Rob Bell Gets Evangelicals Talking about Hell
An upcoming book by bestselling author and controversial preacher Rob Bell has gotten a lot of evangelicals talking about hell.
Though his book, Love Wins: A Book About Heaven, Hell, and the Fate of Every Person Who Ever Lived, is slated for release later this month, a promotional video has already drawn claims of heresy.
"Will only a few select people make it to heaven? ... And will billions and billions of people burn forever in hell?" Bell, pastor of Mars Hill Bible Church in Grandville, Mich., poses in the video.
"Millions and millions of people were taught that the primary message, the center of the gospel of Jesus, is that God is going to send you to hell unless you believe in Jesus. So what gets subtly sort of caught and taught is that Jesus rescues you from God. How could that God ever be good? ... And how could that ever be good news?"
He states in the video that the good news is that "love wins."
Justin Taylor, vice president of Editorial at Crossway, responded to the video, saying Bell has laid his cards on the table about universalism.
He admitted in an earlier blog post that he has not read the entire book yet, but said the video alone "shows that he is moving farther and farther away from anything resembling biblical Christianity."
"I think that the publisher's description combined with Bell's video is sufficient evidence to suggest that he thinks hell is empty and that God's love (which desires all to be saved) is always successful," Taylor said.
The publisher (HarperOne)'s description reads:
"[I]n Love Wins: Heaven, Hell, and the Fate of Every Person Who Ever Lived, Bell addresses one of the most controversial issues of faith – the afterlife – arguing that a loving God would never sentence human souls to eternal suffering. With searing insight, Bell puts hell on trial, and his message is decidedly optimistic – eternal life doesn't start when we die; it starts right now. And ultimately, Love Wins."
Taylor contended, "If Bell is teaching that hell is empty and that you can reject Jesus and still be saved, he is opposing the gospel and the biblical teaching of Jesus Christ."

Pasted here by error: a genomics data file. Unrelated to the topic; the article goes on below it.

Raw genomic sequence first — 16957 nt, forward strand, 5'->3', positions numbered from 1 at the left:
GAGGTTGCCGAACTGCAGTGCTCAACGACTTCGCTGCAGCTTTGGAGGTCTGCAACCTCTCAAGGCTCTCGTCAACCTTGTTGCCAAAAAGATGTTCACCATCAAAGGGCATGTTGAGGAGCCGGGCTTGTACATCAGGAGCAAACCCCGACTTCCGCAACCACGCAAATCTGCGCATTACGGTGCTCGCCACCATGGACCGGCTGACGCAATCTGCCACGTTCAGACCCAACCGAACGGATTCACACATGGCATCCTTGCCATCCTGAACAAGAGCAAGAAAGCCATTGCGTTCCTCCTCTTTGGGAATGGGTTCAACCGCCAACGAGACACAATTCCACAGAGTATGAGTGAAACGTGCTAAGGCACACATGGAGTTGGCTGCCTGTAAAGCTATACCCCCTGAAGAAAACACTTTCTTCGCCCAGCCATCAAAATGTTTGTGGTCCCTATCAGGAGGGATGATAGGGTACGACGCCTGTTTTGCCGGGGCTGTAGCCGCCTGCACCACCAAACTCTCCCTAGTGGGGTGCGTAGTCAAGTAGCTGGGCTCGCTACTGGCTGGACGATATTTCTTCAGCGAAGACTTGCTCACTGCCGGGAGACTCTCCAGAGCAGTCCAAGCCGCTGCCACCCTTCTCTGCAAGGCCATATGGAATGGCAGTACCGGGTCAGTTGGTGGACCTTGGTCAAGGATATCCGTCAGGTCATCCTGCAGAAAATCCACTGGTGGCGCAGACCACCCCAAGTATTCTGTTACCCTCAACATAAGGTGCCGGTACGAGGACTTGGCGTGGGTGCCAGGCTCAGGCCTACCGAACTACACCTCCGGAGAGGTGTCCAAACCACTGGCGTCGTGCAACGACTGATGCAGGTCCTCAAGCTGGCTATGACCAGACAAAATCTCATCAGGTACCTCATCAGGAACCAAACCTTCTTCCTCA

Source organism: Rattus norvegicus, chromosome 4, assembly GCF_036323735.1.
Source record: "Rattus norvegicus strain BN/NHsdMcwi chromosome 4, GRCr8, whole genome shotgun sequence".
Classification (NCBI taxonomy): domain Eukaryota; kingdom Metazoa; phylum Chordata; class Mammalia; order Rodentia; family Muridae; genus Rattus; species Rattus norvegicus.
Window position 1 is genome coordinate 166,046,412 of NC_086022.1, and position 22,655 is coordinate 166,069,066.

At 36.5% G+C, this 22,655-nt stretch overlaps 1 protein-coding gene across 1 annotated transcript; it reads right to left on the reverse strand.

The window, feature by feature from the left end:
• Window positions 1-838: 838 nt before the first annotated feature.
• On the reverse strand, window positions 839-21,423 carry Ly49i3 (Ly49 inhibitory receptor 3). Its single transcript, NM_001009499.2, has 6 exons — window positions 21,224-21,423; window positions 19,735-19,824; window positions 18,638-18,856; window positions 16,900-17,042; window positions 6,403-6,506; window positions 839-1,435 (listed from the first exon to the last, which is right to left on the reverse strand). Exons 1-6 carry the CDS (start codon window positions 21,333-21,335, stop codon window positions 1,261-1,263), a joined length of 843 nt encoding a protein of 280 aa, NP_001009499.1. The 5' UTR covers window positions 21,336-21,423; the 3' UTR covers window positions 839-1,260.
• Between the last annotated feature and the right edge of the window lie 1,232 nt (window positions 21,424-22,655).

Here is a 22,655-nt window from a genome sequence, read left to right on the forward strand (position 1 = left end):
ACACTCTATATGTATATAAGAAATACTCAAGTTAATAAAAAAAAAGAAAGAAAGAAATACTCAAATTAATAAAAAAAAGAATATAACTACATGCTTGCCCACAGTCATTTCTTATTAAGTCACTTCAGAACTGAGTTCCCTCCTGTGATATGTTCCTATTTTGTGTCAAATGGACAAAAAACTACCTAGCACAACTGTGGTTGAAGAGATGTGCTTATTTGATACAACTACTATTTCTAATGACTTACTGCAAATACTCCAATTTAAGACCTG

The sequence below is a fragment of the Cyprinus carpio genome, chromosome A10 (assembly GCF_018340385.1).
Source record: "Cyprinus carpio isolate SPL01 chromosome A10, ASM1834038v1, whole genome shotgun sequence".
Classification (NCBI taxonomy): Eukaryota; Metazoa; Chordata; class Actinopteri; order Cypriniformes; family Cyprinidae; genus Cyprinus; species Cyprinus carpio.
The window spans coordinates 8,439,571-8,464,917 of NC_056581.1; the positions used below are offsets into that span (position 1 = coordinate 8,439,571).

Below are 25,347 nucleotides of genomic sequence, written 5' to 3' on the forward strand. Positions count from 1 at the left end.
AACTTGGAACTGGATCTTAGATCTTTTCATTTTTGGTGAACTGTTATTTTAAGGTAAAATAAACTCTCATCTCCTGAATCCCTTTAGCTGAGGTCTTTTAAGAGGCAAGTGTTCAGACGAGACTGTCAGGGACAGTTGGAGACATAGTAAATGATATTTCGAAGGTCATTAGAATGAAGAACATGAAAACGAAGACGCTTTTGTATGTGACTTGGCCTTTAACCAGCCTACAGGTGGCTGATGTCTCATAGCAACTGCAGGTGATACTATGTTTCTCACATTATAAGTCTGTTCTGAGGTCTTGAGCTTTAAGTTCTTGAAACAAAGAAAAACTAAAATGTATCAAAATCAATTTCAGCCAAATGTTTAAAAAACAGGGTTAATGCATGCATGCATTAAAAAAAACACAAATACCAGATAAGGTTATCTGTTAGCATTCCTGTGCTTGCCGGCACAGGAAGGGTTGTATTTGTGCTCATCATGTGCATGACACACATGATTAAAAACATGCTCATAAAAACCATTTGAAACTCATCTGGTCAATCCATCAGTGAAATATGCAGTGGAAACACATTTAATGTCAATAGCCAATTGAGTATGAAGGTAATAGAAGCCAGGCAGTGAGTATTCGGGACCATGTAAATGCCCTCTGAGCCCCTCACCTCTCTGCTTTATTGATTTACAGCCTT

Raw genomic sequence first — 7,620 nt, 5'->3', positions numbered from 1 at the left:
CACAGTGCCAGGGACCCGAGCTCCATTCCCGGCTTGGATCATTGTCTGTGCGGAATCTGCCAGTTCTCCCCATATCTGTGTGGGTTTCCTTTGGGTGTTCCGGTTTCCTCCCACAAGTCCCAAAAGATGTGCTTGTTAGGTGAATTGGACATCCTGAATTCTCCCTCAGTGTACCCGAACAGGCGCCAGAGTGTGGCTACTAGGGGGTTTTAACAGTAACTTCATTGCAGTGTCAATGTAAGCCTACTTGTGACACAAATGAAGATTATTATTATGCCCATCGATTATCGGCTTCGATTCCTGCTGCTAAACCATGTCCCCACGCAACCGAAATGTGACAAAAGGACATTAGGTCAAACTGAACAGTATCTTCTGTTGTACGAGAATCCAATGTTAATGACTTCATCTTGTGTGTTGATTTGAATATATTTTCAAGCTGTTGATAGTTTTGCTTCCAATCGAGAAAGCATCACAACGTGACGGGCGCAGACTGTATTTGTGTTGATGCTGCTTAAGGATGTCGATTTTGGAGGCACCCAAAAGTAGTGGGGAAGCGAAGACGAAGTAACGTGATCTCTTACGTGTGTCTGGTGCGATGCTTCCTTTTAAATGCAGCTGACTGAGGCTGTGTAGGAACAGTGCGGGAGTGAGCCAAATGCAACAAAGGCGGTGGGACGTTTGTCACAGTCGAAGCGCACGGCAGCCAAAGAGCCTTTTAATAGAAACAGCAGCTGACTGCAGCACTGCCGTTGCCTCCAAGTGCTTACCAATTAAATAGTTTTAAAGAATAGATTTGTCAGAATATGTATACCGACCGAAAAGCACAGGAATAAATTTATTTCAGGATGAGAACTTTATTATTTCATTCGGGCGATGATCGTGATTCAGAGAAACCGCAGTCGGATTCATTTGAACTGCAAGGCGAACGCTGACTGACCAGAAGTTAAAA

Taylor is just one of many evangelicals who have weighed in on the upcoming book.
Gaithersburg, Md., pastor Joshua Harris tweeted that Bell was preaching a false gospel. Though the book is not out yet and he has yet to read it, he stressed that Bell's statements in the video alone are "concerning enough to be challenged."
While concerns that a popular pastor like Bell could be leading a lot of Christians in the wrong direction continue to pour out on the Internet, the debate has also prompted pastors to address the topic of hell.
"Hell," Harris stated, "is what our sin deserves."
"Hell is what God in his love has rescued us from. And we are not rescued from hell by our merit or the rightness of our doctrine. We are rescued from God's wrath by the self-giving love and sacrifice of Jesus on the cross."
But he added, "[T]here should be no glee or triumph in our tone in seeking to proving this biblical doctrine. Our hearts should break for the lost and for our own coldness of heart towards their spiritual condition."
The conversation that's being had should lead Christians to redouble their prayers and evangelistic efforts, Harris stressed.
Also joining the discussion, East Lansing, Mich., pastor Kevin DeYoung reminded the public of why God's wrath is necessary.
"We need God's wrath to keep us honest about evangelism," he said. "We need God's wrath in order to: forgive our enemies; risk our lives for Jesus' sake; live holy lives; understand what mercy means; grasp how wonderful heaven will be; be motivated to care for our impoverished brothers and sisters; and be ready for the Lord's return."
"Believing in God's judgment actually helps us look more like Jesus. In short, we need the doctrine of the wrath of God."